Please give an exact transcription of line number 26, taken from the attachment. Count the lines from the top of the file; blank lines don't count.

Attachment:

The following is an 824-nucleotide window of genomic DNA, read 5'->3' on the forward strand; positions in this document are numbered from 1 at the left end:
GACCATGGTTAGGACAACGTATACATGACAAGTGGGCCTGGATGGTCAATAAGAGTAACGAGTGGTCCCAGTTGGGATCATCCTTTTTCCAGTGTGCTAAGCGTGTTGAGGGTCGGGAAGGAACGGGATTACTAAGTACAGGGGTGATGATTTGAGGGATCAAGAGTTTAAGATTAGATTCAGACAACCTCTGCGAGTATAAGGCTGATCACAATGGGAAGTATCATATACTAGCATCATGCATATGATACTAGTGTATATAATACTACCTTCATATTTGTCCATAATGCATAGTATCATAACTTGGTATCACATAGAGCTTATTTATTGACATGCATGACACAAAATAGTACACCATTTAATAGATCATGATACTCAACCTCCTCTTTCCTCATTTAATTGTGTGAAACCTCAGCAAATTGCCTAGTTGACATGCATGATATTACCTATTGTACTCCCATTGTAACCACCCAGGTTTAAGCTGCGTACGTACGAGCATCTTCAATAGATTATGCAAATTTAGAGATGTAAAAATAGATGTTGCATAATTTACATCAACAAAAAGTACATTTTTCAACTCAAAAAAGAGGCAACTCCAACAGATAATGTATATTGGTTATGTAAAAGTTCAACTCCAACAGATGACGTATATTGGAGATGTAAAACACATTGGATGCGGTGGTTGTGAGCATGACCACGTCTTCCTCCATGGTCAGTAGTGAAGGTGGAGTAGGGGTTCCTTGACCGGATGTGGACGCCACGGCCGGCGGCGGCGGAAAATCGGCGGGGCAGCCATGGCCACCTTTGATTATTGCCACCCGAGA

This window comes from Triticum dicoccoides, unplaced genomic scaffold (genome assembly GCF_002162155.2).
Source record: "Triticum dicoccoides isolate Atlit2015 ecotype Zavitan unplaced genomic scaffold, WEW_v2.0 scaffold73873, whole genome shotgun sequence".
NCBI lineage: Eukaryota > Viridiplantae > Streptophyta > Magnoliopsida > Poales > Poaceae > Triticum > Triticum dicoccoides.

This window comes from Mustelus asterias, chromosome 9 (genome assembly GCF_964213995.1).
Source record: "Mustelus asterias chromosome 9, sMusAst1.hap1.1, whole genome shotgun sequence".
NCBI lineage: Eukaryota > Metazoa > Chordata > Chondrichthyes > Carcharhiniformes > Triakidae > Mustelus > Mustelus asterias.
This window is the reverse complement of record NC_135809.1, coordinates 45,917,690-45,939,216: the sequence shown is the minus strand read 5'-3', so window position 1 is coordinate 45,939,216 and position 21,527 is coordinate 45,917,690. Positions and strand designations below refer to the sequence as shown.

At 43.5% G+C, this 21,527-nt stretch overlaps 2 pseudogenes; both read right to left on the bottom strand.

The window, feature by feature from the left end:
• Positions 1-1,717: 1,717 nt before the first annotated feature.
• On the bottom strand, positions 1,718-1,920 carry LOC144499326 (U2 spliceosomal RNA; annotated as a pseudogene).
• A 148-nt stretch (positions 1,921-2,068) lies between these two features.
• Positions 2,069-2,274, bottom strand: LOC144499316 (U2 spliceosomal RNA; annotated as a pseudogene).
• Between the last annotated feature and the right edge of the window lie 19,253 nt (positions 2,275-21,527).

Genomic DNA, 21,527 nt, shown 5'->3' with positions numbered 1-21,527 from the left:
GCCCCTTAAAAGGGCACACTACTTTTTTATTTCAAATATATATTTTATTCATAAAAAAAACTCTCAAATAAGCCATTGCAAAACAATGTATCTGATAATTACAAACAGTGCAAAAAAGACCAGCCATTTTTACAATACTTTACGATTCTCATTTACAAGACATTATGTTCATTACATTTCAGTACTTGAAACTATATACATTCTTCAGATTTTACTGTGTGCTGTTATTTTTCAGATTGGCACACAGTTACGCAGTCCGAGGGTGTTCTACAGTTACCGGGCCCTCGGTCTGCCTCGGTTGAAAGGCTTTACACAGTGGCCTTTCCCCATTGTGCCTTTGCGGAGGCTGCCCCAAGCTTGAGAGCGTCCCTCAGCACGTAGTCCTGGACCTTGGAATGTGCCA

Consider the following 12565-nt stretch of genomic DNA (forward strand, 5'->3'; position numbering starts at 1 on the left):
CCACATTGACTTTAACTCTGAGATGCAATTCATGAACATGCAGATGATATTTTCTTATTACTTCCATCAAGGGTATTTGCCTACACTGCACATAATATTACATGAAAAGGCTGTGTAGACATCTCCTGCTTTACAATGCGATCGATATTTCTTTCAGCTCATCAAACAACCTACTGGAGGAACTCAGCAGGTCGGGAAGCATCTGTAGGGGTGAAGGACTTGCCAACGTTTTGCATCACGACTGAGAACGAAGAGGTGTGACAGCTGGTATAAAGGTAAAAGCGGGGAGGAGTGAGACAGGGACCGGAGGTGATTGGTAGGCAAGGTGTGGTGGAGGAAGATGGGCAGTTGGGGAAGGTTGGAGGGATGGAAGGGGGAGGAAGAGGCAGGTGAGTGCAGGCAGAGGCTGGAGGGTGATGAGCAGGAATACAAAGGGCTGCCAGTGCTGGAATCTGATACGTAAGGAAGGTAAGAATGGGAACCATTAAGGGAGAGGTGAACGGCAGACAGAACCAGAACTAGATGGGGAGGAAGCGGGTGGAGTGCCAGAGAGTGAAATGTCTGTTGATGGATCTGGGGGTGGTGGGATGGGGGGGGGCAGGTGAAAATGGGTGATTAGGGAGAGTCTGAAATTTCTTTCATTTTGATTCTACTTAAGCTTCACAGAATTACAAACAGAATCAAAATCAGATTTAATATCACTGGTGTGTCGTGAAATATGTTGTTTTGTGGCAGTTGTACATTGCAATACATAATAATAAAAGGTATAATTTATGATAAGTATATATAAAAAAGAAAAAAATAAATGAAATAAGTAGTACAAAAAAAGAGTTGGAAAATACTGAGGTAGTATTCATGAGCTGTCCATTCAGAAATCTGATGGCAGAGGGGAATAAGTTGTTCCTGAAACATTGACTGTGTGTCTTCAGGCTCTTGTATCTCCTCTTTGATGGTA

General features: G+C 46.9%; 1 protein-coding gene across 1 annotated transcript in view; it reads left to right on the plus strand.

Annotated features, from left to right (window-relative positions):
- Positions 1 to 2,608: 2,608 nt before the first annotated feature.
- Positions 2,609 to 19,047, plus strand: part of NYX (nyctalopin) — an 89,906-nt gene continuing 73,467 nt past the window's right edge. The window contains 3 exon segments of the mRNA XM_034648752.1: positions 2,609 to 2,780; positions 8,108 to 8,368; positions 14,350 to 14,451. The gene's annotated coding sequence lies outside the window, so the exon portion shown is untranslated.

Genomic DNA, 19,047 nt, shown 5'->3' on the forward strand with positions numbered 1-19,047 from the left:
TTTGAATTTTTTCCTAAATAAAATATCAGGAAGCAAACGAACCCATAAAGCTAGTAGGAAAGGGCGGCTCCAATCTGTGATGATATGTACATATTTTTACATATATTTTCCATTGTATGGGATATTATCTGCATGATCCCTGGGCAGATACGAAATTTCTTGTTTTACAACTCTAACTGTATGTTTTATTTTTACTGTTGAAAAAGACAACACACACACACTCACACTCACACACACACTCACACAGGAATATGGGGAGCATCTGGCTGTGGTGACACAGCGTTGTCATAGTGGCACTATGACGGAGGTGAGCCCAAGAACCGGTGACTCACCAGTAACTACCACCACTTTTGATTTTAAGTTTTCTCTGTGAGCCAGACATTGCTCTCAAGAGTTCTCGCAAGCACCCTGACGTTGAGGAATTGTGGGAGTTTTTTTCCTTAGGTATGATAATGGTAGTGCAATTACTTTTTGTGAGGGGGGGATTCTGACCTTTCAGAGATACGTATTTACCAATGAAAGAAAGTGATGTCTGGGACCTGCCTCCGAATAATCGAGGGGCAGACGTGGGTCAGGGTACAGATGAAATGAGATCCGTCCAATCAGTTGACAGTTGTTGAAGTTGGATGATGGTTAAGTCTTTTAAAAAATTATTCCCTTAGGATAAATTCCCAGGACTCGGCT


TTTGAATTTTTTCCTAAATAAAATATCAGGAAGCAAACGAACCCATAAAGCTAGTAGGAAAGGGCGGCTCCAATCTGTGATGATATGTACATATTTTTACATATATTTTCCATTGTATGGGATATTATCTGCATGATCCCTGGGCAGATACGAAATTTCTTGTTTTACAACTCTAACTGTATGTTTTATTTTTACTGTTGAAAAAGACAACACACACACACTCACACTCACACACACACTCACACAGGAATATGGGGAGCATCTGGCTGTGGTGACACAGCGTTGTCATAGTGGCACTATGACGGAGGTGAGCCCAAGAACCGGTGACTCACCAGTAACTACCACCACTTTTGATTTTAAGTTTTCTCTGTGAGCCAGACATTGCTCTCAAGAGTTCTCGCAAGCACCCTGACGTTGAGGAATTGTGGGAGTTTTTTTCCTTAGGTATGATAATGGTAGTGCAATTACTTTTTGTGAGGGGGGGATTCTGACCTTTCAGAGATACGTATTTACCAATGAAAGAAAGTGATGTCTGGGACCTGCCTCCGAATAATCGAGGGGCAGACGTGGGTCAGGGTACAGATGAAATGAGATCCGTCCAATCAGTTGACAGTTGTTGAAGTTGGATGATGGTTAAGTCTTTTAAAAAATTATTCCCTTAGGATAAATTCCCAGGACTCGGCT